When Grendel is drawn up from the caves under the mere where he lives with his bloated, inarticulate hag of a mother into the fresh night air, it is to lay waste Hrothgar's meadhall and heap destruction on the humans he finds there. What else can he do? For he is not like the men who busy... show more
When Grendel is drawn up from the caves under the mere where he lives with his bloated, inarticulate hag of a mother into the fresh night air, it is to lay waste Hrothgar's meadhall and heap destruction on the humans he finds there. What else can he do? For he is not like the men who busy themselves with God, love and beauty. He sees the infuriating human rage for order and recognises the meaninglessness of his own existence. GRENDEL is John Gardner's masterpiece; it vividly reinvents the world of Beowulf. In Grendel himself, a creature of grotesque comedy, pain and disillusioned intelligence, Gardner has created the most unforgettable monster fantasy.
Publish date: 2004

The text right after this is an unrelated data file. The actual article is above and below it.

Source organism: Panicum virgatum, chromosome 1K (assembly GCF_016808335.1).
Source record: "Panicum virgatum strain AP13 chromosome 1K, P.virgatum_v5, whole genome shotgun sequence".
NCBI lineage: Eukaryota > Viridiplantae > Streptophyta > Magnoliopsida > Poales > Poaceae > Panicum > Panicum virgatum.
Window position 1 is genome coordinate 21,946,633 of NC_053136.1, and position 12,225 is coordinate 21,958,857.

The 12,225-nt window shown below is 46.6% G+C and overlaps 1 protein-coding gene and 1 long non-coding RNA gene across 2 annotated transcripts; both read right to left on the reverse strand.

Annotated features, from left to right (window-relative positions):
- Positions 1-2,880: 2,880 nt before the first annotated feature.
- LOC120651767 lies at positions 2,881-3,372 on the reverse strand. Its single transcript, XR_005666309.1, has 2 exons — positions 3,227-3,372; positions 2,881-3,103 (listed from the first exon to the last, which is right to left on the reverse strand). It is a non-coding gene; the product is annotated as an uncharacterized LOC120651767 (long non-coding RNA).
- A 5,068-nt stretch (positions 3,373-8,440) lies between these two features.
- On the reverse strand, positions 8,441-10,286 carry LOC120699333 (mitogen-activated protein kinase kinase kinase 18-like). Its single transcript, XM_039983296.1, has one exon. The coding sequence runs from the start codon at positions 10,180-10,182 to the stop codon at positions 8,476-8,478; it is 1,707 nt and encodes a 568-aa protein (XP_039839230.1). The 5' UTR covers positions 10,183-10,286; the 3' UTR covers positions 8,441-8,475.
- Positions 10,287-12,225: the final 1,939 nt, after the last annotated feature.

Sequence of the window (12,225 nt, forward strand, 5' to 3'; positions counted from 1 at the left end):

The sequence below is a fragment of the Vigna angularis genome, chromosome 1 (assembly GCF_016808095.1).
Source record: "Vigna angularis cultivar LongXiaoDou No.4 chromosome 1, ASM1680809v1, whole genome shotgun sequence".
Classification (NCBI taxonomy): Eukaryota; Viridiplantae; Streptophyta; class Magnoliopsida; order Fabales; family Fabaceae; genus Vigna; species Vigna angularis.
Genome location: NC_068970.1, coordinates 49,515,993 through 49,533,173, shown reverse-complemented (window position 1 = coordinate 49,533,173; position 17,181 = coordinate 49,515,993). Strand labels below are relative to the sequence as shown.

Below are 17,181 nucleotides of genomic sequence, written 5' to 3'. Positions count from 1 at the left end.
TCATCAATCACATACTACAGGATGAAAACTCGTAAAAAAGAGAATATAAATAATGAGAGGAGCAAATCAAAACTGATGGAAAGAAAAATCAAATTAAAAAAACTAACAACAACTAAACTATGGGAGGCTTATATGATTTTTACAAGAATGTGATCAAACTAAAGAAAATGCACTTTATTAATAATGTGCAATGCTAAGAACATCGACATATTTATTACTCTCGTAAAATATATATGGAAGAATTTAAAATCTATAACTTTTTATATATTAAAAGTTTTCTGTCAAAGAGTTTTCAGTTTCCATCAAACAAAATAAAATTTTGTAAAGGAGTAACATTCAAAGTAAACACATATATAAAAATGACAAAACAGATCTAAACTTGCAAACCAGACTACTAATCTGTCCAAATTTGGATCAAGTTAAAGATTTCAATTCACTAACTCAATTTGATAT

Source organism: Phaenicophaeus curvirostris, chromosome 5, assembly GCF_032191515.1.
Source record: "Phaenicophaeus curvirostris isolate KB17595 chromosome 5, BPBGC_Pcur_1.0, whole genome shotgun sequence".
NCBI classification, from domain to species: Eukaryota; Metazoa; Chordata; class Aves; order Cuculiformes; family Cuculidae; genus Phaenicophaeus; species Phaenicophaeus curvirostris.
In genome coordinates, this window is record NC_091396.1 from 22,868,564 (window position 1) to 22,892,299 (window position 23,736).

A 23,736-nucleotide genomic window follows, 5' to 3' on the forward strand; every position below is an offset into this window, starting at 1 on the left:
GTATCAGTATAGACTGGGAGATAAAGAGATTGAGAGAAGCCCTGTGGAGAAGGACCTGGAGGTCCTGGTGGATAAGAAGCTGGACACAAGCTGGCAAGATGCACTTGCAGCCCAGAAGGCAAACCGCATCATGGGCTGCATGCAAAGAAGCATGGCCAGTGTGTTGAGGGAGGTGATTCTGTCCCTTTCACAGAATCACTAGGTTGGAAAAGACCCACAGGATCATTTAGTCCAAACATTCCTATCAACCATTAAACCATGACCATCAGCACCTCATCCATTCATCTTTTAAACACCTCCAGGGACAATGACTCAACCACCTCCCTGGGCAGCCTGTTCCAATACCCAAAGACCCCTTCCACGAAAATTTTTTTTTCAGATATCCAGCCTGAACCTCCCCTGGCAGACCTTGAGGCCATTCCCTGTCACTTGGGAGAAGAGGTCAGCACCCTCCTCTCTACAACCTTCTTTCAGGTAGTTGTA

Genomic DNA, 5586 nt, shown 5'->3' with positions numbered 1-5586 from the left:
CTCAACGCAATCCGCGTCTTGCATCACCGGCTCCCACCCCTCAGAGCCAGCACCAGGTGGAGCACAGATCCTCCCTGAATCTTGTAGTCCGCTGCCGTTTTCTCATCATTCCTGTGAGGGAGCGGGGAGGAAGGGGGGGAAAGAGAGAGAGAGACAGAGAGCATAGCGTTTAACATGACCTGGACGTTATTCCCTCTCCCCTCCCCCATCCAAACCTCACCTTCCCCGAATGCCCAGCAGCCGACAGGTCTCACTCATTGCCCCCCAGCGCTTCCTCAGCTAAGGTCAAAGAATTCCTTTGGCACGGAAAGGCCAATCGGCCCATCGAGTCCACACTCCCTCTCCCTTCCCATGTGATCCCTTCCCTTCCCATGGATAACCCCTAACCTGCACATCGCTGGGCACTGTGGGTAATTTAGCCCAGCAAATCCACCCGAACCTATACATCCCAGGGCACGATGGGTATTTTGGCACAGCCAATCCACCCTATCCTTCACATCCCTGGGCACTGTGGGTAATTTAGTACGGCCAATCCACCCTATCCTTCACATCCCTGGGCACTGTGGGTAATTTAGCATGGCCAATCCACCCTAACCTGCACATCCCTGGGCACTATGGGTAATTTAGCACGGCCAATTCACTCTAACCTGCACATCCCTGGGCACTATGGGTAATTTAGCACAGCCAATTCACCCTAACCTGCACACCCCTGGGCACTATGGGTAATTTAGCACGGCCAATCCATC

Pages no: 144
Edition language: English
, Young Adult
, Read For School
, Literary Fiction
, High School
I'm embarrassed to admit that I had never read this fantasy classic until after I heard it recommended twice in one day at last year's World Fantasy Convention.Most English-speaking readers are familiar with Beowulf. Even if it wasn't foisted upon you in a high school or college English class, most ...
Read this back in high school. It was a banned book off and on then strictly for the cursing which wasn't smeared through the book. Just a little here and there. The story was good, for a teenager, but now looking back on what I remember it was a very dark and depressing book. I'm not a big fan ...
Interesting read. This was a heavy book to get through, deep with philosophical thinking. Gardner gave a very in-depth look into Grendel's mind in this retelling of Beowulf. Overall, it was good. I would have liked to see more action in the text. For the most part, Grendel mulls over life, but nothi...
Wow. This was a doozy of a book, and not at all what I expected. I expected a more sympathetic and in-depth look at one of the more famous monsters of literature, and this novel certainly was that. What I didn't see coming was the onion-like layers to this book. The deeper I tried to read into it, t...
I must say, coming right into this book after having read Beowulf was really quite a jump initially, simply because of the change in styles. But it was such an interesting read, and it was really brilliant and tragic getting to see things from Grendel's point of view. What was even more fascinating ...
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